THE BROMELIAD SOCIETY BULLETINM. B. Foster, Editor, 718 Magnolia Ave., Orlando, Florida.
Annual Dues: $3.50 a year (foreign $4.00) which includes subscription to the Bulletin.
Write for details to Miss Victoria Padilla, Secretary, 647 Saltair Ave., Los Angeles 49, California.
EDITOR'S NOTESWe extend to our Trustee of Costa Rica, Mr. Charles Lankester, deepest sympathy in the death of his wife, Dorothea, who passed on March 2. A photo of Mr. and Mrs. Lankester on their Florida visit appeared on page 73 of the Sept.-Oct. 1954 issue of our Bulletin.
GARDEN CLUB MEMBERS: ATTENTION
The Bromeliad Society will lend to any horticultural group a library of 60 bromeliad
kodachrome slides with an accompanying text. The presentation of these slides would last about one hour.
The only cost to the group would be the postage (air mail) and insurance. The slides are now ready for distribution.
For further information, write the secretary, 647 South Saltair Ave., Los Angeles 49, California.
|Bromeliads-A Cultural Handbook–cloth...............||$3.50|
|Past issues of the Bulletin–Each volume.................||$2.50|
|Terrestrial Bromeliads–a reprint............................||$0.30|
Mr. Walter A. Singer of the New York Botanical Garden (Brom. Soc. Member) has a long, well illustrated article in the April 1955 POPULAR GARDENING (90 State St., Albany 7, N. Y., 30c). Although the article is titled "Pineapples You Can Grow" and it lists a number of different bromeliads tinder their specific names, only two are actually pineapples.
FROM THE MAIL BAG
Thank you very much for your letter and for the bromeliad seeds. The papers on bromeliads and the Bulletin were also received and I am very grateful to you for these valuable contributions.
I am receiving donations of plants from various bromeliad enthusiasts and our collection is gradually taking shape. I wonder whether there are any plant growers or fanciers in your part of the world who would be willing to exchange seed and plant material of tropical ornamental plants for varieties of the bromeliad family? This method of exchange is easier for us owing to difficulties we experience in transmitting money out of the island.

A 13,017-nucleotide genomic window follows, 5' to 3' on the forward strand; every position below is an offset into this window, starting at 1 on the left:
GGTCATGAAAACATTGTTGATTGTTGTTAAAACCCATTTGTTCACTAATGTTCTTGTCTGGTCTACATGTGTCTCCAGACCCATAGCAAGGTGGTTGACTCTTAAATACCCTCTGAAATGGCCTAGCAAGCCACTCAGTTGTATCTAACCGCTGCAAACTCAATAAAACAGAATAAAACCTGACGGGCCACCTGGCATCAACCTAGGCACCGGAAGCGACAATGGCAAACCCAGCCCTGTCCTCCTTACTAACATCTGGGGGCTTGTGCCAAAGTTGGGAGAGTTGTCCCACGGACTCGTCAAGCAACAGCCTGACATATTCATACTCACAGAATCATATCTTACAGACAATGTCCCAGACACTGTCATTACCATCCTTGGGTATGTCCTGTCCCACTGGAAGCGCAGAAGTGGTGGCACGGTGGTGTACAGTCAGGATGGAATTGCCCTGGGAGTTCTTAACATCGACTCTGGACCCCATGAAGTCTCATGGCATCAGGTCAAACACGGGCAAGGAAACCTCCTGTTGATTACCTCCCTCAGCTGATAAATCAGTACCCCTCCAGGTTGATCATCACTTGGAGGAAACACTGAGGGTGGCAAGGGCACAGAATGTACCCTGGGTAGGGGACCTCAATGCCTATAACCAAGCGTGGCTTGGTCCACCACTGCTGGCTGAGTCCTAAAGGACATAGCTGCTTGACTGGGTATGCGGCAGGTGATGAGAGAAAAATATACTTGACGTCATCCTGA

D. M. A. Jayaweera. Supt. Royal Botanic Gardens, Peradeniya, Ceylon
We most heartily agree with the last few lines of Dr. Richard E. Schultes' article on Navias: that they should definitely have their place in cultivation and we hope that every future expedition into the "Lost World" areas will make an attempt to bring back living material and/or seeds of some of these rare endemic bromeliad genera.
THE COVER: Navia fontoides, the "Fountain Navia," photo by R. E. Schultes
Lyman B. Smith
New Navias are an old story for Dr. Richard Evans Schultes who has been discovering them in the "Lost World" region of eastern Colombia ever since 1943, when he collected three of them for a good beginning. Until now, his discoveries in the genus have been curious rather than ornamental, and the bromeliad fan would be apt to pass them by as merely "botanicals." However, the species that we describe here is strikingly beautiful with its orange-or scarlet-centered rosette spraying leaves down in graceful arcs, so that we are giving it a scientific name that means "Fountain Navia."
A Navia Steyermarkii L. B. Smith, cui affinis, foliis majoribus, gracillimis, bracteis florigeris angustissime triangularibus, integris, atro brunneis, sepalis duplo majoribus differt.
Short-caulescent, erect; the old leaves covering the stem, the living leaves forming a dense decurving rosette at its apex, 55 cm. long, glabrous, sheaths broadly ovate, 1 cm. long, blades linear, filiform-acuminate, 8 mm. wide at base, flat, green except for the white base, very laxly serrate with slender brown spines 1 mm. long; inflorescence terminal, sessile, capitate, 3 cm. in diameter, many-flowered; bracts membranaceous, dark brown with brown spreading scales, the outer ones narrowly triangular from an ovate base and with a short foliaceous apex; floral bracts very narrowly triangular, about equaling the sepals, curved and thickened at the apex; flowers sessile, sepals like the floral bracts but straight at the apex, imbricate, free, auricled, carinate, 28 mm. long; petals unknown; ovary almost wholly inferior; capsule subquadrate, 5 mm. long; seeds subquadrate, corrugated, wing vestigial.
|a – base of leaf X 1; b – floral bract X 1; c – capsule and sepals X 1; d – seed X 10.|